Joe Kaeser, president and CEO of Siemens AG, stated: “The Kingdom’s Vision 2030 represents the ambitious determination of transforming the nation economically and socially. We sincerely believe that Vision 2030 is one of the most significant milestones in the Kingdom’s contemporary history since the discovery of oil. Siemens and its more than 2,000 employees in the Kingdom will actively support Vision 2030, through localization, innovation and global partnership.”
In 2011, Siemens, together with Saudi Aramco and Saudi Electricity Company, jointly committed to build the Siemens Dammam Energy Hub as part of the company’s continuously expanding local footprint in the Kingdom.
Saleh Al-Rasheed, director general of the Saudi Industrial Property Authority (MODON), said, “When MODON and Siemens signed the land lease agreement for the construction of a manufacturing and service facility in 2012, we had an ambition at that moment, and believed this would be one of many mega projects that MODON has successfully attracted to the industrial cities. Today, we are happy to see that the largest Siemens manufacturing facility in the Middle East to call the Second Industrial City in Dammam its home. We appreciate the efforts that Siemens has invested in training and qualifying young Saudis to achieve true knowledge transfer and the build-up of local capabilities.”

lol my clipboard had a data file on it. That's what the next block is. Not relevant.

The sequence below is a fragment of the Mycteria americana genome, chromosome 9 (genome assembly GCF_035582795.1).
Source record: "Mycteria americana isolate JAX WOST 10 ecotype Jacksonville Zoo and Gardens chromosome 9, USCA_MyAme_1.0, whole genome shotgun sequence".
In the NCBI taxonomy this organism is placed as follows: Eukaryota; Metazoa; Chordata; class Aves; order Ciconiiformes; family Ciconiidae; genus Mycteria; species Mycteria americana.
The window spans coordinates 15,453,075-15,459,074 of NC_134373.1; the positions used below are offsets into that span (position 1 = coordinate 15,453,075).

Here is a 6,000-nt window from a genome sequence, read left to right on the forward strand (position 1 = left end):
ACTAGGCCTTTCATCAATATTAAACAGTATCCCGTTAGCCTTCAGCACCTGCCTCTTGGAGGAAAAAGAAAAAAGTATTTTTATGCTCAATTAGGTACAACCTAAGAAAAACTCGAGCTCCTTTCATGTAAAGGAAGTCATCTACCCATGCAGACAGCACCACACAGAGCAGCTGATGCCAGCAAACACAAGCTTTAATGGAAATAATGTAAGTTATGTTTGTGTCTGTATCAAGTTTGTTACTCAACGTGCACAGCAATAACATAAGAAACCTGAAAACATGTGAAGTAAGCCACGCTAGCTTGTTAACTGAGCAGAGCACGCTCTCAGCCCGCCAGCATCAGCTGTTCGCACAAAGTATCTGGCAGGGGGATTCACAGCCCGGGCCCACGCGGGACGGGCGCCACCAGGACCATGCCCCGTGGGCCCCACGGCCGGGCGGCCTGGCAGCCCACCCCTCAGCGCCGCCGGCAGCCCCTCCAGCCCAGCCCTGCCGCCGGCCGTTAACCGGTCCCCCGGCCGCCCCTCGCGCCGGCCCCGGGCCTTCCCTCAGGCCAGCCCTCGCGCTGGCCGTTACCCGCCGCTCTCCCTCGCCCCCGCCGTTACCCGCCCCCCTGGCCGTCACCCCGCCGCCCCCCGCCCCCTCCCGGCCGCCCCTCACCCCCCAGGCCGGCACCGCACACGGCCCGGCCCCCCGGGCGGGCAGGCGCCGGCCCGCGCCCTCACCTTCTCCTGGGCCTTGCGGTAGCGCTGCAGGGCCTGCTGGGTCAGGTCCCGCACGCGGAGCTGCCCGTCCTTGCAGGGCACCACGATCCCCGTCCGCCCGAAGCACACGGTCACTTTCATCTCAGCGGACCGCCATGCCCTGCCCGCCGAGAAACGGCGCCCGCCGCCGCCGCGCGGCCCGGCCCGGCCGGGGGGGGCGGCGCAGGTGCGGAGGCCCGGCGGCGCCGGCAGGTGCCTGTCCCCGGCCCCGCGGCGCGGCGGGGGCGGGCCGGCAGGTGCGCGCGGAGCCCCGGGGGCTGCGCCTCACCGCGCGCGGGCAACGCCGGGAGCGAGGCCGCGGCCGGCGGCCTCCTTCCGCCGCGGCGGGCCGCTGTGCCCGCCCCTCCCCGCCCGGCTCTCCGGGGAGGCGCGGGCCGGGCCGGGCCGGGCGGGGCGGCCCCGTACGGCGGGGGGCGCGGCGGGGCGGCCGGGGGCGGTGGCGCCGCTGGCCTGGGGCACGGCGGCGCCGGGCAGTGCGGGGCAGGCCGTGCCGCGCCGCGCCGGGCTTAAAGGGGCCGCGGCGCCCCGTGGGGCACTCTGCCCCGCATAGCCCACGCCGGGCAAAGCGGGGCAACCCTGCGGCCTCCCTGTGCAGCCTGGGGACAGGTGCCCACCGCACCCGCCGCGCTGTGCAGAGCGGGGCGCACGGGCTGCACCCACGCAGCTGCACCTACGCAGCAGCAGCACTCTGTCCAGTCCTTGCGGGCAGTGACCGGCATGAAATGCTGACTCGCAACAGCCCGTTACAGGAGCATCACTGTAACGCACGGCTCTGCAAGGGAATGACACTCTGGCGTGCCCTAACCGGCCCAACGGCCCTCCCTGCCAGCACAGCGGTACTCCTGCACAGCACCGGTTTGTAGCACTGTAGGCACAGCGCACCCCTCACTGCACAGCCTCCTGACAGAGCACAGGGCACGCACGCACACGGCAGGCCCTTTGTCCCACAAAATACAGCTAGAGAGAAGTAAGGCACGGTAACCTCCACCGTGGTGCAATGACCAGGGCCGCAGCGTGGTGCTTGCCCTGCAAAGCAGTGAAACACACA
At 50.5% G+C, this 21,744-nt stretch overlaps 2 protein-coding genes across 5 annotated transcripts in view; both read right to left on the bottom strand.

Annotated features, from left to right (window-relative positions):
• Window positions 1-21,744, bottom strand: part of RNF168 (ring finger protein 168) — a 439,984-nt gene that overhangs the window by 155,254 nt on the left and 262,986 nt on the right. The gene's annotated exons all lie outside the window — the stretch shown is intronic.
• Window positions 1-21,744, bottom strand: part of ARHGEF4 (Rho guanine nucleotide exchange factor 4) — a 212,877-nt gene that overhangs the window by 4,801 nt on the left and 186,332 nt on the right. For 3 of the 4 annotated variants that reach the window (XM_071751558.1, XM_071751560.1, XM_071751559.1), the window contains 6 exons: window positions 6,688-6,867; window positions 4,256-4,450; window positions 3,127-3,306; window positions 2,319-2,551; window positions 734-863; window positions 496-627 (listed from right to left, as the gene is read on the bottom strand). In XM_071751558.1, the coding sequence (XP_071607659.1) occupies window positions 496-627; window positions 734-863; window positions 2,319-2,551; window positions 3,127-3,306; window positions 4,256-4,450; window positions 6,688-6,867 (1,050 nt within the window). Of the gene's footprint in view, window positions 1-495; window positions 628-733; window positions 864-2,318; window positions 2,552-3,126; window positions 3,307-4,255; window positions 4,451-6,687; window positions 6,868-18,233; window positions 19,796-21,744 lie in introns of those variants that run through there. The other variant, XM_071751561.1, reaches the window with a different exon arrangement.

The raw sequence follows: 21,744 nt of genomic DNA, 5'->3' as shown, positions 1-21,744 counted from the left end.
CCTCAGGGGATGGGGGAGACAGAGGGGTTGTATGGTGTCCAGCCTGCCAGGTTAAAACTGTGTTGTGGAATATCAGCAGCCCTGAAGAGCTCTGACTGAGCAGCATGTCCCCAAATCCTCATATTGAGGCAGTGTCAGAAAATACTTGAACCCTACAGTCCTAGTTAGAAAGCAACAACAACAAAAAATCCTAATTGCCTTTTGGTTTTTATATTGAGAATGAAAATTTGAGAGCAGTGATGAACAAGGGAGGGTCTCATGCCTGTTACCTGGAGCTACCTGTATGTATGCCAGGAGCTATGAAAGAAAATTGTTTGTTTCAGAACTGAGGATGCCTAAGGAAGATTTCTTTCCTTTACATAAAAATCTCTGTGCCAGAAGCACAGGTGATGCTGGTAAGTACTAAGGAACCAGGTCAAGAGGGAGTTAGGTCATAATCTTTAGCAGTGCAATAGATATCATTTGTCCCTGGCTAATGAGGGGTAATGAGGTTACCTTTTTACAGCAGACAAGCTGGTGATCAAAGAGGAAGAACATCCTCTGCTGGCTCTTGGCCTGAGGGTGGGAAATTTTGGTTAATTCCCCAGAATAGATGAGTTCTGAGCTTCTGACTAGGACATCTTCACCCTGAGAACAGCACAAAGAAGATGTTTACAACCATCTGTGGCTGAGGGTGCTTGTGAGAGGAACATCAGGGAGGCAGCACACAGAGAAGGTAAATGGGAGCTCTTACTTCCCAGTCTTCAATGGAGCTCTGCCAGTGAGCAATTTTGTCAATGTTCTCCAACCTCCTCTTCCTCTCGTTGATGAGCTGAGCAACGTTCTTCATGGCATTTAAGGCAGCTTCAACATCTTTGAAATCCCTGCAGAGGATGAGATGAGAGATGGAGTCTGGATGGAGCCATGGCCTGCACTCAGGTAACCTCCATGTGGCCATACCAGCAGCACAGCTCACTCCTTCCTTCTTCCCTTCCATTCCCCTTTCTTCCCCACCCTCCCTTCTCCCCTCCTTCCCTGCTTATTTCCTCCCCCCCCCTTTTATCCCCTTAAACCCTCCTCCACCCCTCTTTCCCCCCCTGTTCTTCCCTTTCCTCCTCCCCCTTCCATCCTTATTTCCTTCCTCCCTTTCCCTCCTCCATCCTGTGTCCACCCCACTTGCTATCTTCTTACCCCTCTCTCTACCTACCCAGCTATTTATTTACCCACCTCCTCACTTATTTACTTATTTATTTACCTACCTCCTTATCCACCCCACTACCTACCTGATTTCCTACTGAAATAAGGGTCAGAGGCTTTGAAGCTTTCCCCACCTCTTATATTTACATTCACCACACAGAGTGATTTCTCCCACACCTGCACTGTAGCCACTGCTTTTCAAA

Siemens has embarked on a program to train young Saudi talent in advanced gas turbine technologies, both domestically and abroad. The graduates from the program are employed at the Dammam factory and represent the next generation of leaders and experts who will shape the future of the energy industry in the Kingdom.
Arja Talakar, CEO of Siemens Saudi Arabia said: “Today is a historic day for the Kingdom of Saudi Arabia and for Siemens. Together with our partners we were able to give this high-tech gas turbine a new home, with technology built by young Saudi talent, in Saudi Arabia, for Saudi Arabia. That is what we are celebrating today.”
Siemens has been active in the Kingdom for over 85 years and carries on with its commitment to being an active player in the development of the Kingdom’s infrastructure. Deputy Minister of Electricity and Chairman of Saudi Electricity Company Saleh Al-Awaji was among the dignitaries at the event and echoed this sentiment, and said: “No doubt Siemens is one of the historical partners in the Kingdom, a partner of our infrastructure development, particularly in the power sector.”
The event provided an excellent opportunity to underline Siemens’ new claim — Ingenuity for Life. Arja Talakar explained: “Ingenuity for Life is the claim that encompasses the unrelenting drive and promise to create value for our customers, employees, partners and society every day, and for an entire lifetime. With ingenuity, Siemens sets the benchmark in electrification and automation, enhanced by digitalization around the globe. Our goal is to serve and advance societies by making our technology and knowledge accessible to more people around the world.”